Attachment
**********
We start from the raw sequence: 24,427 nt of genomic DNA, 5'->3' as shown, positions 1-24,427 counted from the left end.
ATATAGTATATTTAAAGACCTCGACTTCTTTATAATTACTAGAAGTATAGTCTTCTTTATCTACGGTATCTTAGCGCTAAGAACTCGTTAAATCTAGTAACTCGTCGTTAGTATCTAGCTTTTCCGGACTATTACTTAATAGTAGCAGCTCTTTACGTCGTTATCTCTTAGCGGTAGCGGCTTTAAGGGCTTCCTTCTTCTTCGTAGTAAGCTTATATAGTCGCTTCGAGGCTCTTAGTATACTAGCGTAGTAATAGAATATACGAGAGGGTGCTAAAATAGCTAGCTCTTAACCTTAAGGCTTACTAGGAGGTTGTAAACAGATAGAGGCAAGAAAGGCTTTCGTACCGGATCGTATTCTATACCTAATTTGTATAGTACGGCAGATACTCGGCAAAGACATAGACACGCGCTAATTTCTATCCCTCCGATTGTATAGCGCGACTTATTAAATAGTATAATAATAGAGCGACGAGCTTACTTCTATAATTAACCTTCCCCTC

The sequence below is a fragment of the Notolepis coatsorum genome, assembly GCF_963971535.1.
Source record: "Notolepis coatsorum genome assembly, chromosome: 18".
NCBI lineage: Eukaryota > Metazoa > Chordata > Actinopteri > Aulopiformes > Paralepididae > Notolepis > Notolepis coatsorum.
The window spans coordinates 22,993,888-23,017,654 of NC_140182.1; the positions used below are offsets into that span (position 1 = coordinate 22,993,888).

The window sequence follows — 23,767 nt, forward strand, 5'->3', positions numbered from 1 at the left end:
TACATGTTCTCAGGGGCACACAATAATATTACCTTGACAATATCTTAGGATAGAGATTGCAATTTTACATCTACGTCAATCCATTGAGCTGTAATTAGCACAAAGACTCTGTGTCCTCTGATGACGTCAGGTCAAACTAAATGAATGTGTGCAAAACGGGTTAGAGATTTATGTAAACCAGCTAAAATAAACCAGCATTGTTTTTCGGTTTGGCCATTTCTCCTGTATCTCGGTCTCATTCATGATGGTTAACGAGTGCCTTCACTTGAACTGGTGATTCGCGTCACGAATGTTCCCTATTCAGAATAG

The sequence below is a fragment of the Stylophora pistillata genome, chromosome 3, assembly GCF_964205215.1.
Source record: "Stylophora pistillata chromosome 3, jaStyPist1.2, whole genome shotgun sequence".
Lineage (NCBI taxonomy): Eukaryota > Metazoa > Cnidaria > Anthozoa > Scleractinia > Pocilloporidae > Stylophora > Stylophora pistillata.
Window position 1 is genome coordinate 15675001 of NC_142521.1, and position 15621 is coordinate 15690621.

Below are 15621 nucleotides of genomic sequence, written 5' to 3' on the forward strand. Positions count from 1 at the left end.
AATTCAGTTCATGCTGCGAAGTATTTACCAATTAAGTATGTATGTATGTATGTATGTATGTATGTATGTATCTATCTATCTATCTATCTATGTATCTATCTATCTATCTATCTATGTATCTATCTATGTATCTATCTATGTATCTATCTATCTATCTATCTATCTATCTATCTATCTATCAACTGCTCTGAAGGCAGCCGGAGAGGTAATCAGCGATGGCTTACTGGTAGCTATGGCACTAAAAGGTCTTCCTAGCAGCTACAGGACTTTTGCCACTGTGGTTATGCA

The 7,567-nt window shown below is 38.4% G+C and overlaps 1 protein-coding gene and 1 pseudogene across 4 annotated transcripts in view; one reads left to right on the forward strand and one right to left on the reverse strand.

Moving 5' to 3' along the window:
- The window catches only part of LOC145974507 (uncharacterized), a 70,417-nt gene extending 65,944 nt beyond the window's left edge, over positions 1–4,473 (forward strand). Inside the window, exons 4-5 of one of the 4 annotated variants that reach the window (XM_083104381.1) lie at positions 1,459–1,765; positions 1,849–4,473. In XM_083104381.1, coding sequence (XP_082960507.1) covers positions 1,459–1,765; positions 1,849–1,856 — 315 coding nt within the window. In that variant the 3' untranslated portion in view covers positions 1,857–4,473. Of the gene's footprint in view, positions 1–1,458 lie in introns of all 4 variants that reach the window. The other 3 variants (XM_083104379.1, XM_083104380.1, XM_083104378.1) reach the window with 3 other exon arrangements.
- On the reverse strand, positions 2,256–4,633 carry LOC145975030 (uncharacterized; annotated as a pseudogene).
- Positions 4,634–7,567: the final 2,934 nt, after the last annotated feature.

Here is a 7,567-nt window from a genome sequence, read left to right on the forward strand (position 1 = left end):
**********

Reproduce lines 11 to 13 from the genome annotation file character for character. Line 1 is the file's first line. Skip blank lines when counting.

Lineage (NCBI taxonomy): Eukaryota > Metazoa > Cnidaria > Anthozoa > Scleractinia > Pocilloporidae > Stylophora > Stylophora pistillata.
Window position 1 is genome coordinate 15675001 of NC_142521.1, and position 15621 is coordinate 15690621.

Below are 15621 nucleotides of genomic sequence, written 5' to 3' on the forward strand. Positions count from 1 at the left end.